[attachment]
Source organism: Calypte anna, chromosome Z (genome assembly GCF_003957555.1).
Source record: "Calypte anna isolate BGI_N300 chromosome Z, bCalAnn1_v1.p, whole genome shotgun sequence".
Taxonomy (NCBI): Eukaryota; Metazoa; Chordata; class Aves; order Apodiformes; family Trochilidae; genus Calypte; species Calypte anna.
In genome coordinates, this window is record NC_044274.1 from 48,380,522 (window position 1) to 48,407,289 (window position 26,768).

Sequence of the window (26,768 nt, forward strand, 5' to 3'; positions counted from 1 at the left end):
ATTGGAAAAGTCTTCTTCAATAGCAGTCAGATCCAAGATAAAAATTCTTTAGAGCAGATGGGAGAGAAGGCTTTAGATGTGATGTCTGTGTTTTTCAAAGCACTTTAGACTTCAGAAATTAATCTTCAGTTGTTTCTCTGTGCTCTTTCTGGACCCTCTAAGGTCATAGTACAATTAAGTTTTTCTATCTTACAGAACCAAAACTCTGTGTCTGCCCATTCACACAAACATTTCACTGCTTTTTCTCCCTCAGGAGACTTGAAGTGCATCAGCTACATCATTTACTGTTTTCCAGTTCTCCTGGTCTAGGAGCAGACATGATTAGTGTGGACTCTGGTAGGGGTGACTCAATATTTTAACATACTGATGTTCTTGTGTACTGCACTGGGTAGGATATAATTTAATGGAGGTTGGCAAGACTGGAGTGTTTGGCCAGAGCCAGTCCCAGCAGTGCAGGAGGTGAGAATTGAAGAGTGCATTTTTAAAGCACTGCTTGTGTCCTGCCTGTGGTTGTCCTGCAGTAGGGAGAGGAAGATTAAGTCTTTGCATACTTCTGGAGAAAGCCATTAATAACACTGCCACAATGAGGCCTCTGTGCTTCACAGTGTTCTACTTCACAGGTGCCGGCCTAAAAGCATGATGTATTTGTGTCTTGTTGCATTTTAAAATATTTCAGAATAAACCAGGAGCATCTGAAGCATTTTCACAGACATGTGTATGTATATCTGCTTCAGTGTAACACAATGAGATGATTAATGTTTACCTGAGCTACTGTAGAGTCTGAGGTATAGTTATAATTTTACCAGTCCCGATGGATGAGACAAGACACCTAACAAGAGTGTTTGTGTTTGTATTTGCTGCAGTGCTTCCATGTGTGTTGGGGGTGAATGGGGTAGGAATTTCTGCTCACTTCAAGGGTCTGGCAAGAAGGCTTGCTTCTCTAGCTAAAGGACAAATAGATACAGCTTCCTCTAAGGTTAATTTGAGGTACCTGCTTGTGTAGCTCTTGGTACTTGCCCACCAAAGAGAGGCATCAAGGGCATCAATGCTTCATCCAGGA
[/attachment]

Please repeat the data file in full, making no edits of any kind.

Source organism: Calypte anna, chromosome Z (genome assembly GCF_003957555.1).
Source record: "Calypte anna isolate BGI_N300 chromosome Z, bCalAnn1_v1.p, whole genome shotgun sequence".
Taxonomy (NCBI): Eukaryota; Metazoa; Chordata; class Aves; order Apodiformes; family Trochilidae; genus Calypte; species Calypte anna.
In genome coordinates, this window is record NC_044274.1 from 48,380,522 (window position 1) to 48,407,289 (window position 26,768).

Sequence of the window (26,768 nt, forward strand, 5' to 3'; positions counted from 1 at the left end):
ATTGGAAAAGTCTTCTTCAATAGCAGTCAGATCCAAGATAAAAATTCTTTAGAGCAGATGGGAGAGAAGGCTTTAGATGTGATGTCTGTGTTTTTCAAAGCACTTTAGACTTCAGAAATTAATCTTCAGTTGTTTCTCTGTGCTCTTTCTGGACCCTCTAAGGTCATAGTACAATTAAGTTTTTCTATCTTACAGAACCAAAACTCTGTGTCTGCCCATTCACACAAACATTTCACTGCTTTTTCTCCCTCAGGAGACTTGAAGTGCATCAGCTACATCATTTACTGTTTTCCAGTTCTCCTGGTCTAGGAGCAGACATGATTAGTGTGGACTCTGGTAGGGGTGACTCAATATTTTAACATACTGATGTTCTTGTGTACTGCACTGGGTAGGATATAATTTAATGGAGGTTGGCAAGACTGGAGTGTTTGGCCAGAGCCAGTCCCAGCAGTGCAGGAGGTGAGAATTGAAGAGTGCATTTTTAAAGCACTGCTTGTGTCCTGCCTGTGGTTGTCCTGCAGTAGGGAGAGGAAGATTAAGTCTTTGCATACTTCTGGAGAAAGCCATTAATAACACTGCCACAATGAGGCCTCTGTGCTTCACAGTGTTCTACTTCACAGGTGCCGGCCTAAAAGCATGATGTATTTGTGTCTTGTTGCATTTTAAAATATTTCAGAATAAACCAGGAGCATCTGAAGCATTTTCACAGACATGTGTATGTATATCTGCTTCAGTGTAACACAATGAGATGATTAATGTTTACCTGAGCTACTGTAGAGTCTGAGGTATAGTTATAATTTTACCAGTCCCGATGGATGAGACAAGACACCTAACAAGAGTGTTTGTGTTTGTATTTGCTGCAGTGCTTCCATGTGTGTTGGGGGTGAATGGGGTAGGAATTTCTGCTCACTTCAAGGGTCTGGCAAGAAGGCTTGCTTCTCTAGCTAAAGGACAAATAGATACAGCTTCCTCTAAGGTTAATTTGAGGTACCTGCTTGTGTAGCTCTTGGTACTTGCCCACCAAAGAGAGGCATCAAGGGCATCAATGCTTCATCCAGGA